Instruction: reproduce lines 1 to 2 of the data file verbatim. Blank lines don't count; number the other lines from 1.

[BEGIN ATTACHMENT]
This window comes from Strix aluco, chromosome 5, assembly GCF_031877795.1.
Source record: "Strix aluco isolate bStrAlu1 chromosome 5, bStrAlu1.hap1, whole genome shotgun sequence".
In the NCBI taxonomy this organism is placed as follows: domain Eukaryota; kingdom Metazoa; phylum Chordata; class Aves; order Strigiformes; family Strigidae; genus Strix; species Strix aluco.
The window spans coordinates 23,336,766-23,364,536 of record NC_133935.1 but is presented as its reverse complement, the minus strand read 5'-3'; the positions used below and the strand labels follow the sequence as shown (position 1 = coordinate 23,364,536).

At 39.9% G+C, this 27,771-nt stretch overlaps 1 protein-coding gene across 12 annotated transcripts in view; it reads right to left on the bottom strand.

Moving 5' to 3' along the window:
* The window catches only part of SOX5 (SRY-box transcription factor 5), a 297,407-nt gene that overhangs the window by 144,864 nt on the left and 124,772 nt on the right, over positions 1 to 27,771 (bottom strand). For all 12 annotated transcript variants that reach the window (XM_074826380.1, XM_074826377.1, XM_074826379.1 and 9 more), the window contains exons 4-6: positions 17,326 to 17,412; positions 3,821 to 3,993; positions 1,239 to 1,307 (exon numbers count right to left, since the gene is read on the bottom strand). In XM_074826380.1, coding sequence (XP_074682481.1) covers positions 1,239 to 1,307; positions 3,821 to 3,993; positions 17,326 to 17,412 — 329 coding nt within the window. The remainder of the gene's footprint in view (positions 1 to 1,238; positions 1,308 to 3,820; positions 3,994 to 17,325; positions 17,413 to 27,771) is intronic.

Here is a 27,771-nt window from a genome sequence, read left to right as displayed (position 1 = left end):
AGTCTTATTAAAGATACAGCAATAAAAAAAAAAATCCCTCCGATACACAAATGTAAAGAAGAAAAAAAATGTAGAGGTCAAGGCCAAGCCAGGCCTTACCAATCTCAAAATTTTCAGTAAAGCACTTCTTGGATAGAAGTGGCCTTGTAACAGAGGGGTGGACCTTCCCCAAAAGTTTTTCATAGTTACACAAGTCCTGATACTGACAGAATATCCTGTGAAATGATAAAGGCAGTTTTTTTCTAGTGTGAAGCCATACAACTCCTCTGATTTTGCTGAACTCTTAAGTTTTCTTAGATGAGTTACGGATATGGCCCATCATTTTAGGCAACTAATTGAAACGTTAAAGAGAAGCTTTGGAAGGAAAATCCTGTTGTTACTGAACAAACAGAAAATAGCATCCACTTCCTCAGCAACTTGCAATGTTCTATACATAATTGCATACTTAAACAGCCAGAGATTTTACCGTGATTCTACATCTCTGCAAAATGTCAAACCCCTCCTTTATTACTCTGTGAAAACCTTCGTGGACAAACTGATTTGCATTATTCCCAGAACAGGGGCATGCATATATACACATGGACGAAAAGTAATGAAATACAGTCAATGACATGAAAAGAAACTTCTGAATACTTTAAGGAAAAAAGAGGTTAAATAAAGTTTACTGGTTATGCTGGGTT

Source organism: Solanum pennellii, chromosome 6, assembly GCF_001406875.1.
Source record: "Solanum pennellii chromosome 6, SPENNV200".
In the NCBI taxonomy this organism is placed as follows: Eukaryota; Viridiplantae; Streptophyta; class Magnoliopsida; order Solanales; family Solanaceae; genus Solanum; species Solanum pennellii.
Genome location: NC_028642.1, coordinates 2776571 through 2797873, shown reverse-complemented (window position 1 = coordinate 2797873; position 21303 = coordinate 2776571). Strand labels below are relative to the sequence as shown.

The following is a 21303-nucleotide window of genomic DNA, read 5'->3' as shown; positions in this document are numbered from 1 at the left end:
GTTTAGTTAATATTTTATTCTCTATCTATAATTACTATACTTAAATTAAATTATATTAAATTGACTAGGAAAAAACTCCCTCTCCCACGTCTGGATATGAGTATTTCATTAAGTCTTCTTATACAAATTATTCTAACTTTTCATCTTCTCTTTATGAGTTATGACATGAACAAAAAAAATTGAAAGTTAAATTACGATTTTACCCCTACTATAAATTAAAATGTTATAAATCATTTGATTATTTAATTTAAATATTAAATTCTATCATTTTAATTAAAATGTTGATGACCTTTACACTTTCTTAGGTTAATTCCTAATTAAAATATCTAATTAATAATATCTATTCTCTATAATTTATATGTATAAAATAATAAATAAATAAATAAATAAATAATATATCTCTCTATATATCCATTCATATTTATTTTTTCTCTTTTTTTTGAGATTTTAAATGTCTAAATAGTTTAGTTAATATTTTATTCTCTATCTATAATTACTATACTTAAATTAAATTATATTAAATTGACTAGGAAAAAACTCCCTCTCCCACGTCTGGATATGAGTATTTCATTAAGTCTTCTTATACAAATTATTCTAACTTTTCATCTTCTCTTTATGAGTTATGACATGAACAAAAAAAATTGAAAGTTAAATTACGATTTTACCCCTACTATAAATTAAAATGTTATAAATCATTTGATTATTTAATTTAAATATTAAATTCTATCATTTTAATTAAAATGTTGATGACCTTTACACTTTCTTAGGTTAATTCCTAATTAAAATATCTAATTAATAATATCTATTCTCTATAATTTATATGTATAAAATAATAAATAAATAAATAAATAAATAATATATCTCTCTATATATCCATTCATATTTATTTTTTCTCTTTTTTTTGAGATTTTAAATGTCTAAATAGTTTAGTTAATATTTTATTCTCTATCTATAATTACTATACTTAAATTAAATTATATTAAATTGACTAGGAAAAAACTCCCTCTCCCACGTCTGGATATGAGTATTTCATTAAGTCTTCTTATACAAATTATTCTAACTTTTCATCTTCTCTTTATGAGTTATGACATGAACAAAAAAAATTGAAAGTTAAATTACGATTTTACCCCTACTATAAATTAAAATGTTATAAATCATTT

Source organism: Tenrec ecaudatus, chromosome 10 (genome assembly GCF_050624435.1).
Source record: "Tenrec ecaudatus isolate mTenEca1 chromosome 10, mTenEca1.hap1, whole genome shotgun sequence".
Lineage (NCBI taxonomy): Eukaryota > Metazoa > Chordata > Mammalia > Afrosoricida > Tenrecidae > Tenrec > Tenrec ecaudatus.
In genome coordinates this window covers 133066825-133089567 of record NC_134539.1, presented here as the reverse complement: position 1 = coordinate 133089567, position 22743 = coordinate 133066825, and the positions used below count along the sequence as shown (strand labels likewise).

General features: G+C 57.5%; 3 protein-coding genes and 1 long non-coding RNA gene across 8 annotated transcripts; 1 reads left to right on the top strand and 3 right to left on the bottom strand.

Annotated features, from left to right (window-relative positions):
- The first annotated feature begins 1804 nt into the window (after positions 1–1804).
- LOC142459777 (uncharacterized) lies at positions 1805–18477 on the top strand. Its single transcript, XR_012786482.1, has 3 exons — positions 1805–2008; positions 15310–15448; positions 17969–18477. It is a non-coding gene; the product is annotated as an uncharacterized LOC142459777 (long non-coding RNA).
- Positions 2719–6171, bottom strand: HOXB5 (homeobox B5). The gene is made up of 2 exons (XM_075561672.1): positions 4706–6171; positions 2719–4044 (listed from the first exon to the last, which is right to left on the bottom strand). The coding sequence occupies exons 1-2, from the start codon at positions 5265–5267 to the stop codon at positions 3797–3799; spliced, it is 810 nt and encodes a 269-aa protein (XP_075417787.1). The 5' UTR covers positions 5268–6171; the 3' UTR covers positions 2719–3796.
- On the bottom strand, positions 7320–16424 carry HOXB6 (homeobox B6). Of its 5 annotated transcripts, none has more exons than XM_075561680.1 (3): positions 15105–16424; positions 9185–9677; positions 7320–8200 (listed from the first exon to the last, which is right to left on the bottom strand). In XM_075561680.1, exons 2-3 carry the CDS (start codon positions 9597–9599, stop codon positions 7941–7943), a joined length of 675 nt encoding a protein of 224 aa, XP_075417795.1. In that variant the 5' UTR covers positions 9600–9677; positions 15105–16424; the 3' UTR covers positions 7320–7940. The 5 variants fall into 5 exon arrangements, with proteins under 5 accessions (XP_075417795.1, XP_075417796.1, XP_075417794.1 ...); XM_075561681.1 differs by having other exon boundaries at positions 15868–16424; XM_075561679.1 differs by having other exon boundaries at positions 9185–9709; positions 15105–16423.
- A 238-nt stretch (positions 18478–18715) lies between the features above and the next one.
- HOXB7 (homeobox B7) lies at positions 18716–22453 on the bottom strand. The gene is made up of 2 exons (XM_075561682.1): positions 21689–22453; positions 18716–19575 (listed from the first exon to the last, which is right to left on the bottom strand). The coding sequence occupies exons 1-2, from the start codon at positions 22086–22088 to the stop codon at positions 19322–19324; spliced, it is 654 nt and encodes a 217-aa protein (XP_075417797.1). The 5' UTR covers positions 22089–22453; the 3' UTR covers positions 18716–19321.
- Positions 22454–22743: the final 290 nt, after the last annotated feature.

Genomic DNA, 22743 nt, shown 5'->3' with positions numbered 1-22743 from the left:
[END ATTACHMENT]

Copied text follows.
This window comes from Strix aluco, chromosome 5, assembly GCF_031877795.1.
Source record: "Strix aluco isolate bStrAlu1 chromosome 5, bStrAlu1.hap1, whole genome shotgun sequence".